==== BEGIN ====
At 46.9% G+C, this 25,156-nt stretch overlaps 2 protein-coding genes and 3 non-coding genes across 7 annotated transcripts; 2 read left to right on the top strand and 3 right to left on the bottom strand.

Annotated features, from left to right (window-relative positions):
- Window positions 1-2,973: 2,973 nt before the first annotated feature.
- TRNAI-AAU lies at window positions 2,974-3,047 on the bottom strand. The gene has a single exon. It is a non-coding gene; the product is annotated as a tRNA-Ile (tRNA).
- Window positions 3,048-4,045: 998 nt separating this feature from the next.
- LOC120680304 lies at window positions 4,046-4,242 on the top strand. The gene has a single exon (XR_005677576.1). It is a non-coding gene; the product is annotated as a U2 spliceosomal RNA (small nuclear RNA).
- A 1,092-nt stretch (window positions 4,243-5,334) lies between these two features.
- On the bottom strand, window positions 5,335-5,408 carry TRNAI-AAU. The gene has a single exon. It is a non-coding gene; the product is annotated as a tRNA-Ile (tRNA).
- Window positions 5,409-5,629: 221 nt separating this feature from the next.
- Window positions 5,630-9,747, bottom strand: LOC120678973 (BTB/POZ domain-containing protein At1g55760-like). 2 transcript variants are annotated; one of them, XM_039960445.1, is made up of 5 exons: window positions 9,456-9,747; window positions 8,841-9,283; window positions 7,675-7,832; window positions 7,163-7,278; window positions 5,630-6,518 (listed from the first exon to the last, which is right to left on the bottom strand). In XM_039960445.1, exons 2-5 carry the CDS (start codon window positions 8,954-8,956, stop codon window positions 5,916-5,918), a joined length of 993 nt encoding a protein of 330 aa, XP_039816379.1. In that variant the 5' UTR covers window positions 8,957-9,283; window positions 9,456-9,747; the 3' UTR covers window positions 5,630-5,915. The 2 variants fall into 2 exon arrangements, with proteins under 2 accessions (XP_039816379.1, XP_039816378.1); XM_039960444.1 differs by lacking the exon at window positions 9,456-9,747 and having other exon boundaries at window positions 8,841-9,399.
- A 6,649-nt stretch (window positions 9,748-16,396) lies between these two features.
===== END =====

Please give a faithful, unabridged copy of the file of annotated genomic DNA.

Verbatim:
At 46.9% G+C, this 25,156-nt stretch overlaps 2 protein-coding genes and 3 non-coding genes across 7 annotated transcripts; 2 read left to right on the top strand and 3 right to left on the bottom strand.

Annotated features, from left to right (window-relative positions):
- Window positions 1-2,973: 2,973 nt before the first annotated feature.
- TRNAI-AAU lies at window positions 2,974-3,047 on the bottom strand. The gene has a single exon. It is a non-coding gene; the product is annotated as a tRNA-Ile (tRNA).
- Window positions 3,048-4,045: 998 nt separating this feature from the next.
- LOC120680304 lies at window positions 4,046-4,242 on the top strand. The gene has a single exon (XR_005677576.1). It is a non-coding gene; the product is annotated as a U2 spliceosomal RNA (small nuclear RNA).
- A 1,092-nt stretch (window positions 4,243-5,334) lies between these two features.
- On the bottom strand, window positions 5,335-5,408 carry TRNAI-AAU. The gene has a single exon. It is a non-coding gene; the product is annotated as a tRNA-Ile (tRNA).
- Window positions 5,409-5,629: 221 nt separating this feature from the next.
- Window positions 5,630-9,747, bottom strand: LOC120678973 (BTB/POZ domain-containing protein At1g55760-like). 2 transcript variants are annotated; one of them, XM_039960445.1, is made up of 5 exons: window positions 9,456-9,747; window positions 8,841-9,283; window positions 7,675-7,832; window positions 7,163-7,278; window positions 5,630-6,518 (listed from the first exon to the last, which is right to left on the bottom strand). In XM_039960445.1, exons 2-5 carry the CDS (start codon window positions 8,954-8,956, stop codon window positions 5,916-5,918), a joined length of 993 nt encoding a protein of 330 aa, XP_039816379.1. In that variant the 5' UTR covers window positions 8,957-9,283; window positions 9,456-9,747; the 3' UTR covers window positions 5,630-5,915. The 2 variants fall into 2 exon arrangements, with proteins under 2 accessions (XP_039816379.1, XP_039816378.1); XM_039960444.1 differs by lacking the exon at window positions 9,456-9,747 and having other exon boundaries at window positions 8,841-9,399.
- A 6,649-nt stretch (window positions 9,748-16,396) lies between these two features.